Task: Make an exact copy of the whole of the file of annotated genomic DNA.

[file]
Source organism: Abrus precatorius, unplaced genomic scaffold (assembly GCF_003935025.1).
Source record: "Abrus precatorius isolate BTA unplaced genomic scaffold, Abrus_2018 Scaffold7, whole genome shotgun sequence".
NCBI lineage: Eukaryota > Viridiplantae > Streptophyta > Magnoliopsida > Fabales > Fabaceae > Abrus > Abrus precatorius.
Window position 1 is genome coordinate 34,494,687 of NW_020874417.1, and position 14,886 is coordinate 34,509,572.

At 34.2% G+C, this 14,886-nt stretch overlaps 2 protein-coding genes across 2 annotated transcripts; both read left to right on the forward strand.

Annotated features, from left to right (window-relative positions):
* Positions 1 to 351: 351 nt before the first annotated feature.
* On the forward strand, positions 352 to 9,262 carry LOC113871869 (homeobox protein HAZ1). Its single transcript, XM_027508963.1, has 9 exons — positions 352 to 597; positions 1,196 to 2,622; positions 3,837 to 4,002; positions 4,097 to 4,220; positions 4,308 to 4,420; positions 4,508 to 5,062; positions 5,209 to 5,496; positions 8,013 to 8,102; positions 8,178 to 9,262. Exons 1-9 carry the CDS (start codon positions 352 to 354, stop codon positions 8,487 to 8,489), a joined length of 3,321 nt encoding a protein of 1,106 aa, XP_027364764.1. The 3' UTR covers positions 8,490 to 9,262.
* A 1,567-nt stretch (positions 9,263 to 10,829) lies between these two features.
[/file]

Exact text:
Source organism: Abrus precatorius, unplaced genomic scaffold (assembly GCF_003935025.1).
Source record: "Abrus precatorius isolate BTA unplaced genomic scaffold, Abrus_2018 Scaffold7, whole genome shotgun sequence".
NCBI lineage: Eukaryota > Viridiplantae > Streptophyta > Magnoliopsida > Fabales > Fabaceae > Abrus > Abrus precatorius.
Window position 1 is genome coordinate 34,494,687 of NW_020874417.1, and position 14,886 is coordinate 34,509,572.

At 34.2% G+C, this 14,886-nt stretch overlaps 2 protein-coding genes across 2 annotated transcripts; both read left to right on the forward strand.

Annotated features, from left to right (window-relative positions):
* Positions 1 to 351: 351 nt before the first annotated feature.
* On the forward strand, positions 352 to 9,262 carry LOC113871869 (homeobox protein HAZ1). Its single transcript, XM_027508963.1, has 9 exons — positions 352 to 597; positions 1,196 to 2,622; positions 3,837 to 4,002; positions 4,097 to 4,220; positions 4,308 to 4,420; positions 4,508 to 5,062; positions 5,209 to 5,496; positions 8,013 to 8,102; positions 8,178 to 9,262. Exons 1-9 carry the CDS (start codon positions 352 to 354, stop codon positions 8,487 to 8,489), a joined length of 3,321 nt encoding a protein of 1,106 aa, XP_027364764.1. The 3' UTR covers positions 8,490 to 9,262.
* A 1,567-nt stretch (positions 9,263 to 10,829) lies between these two features.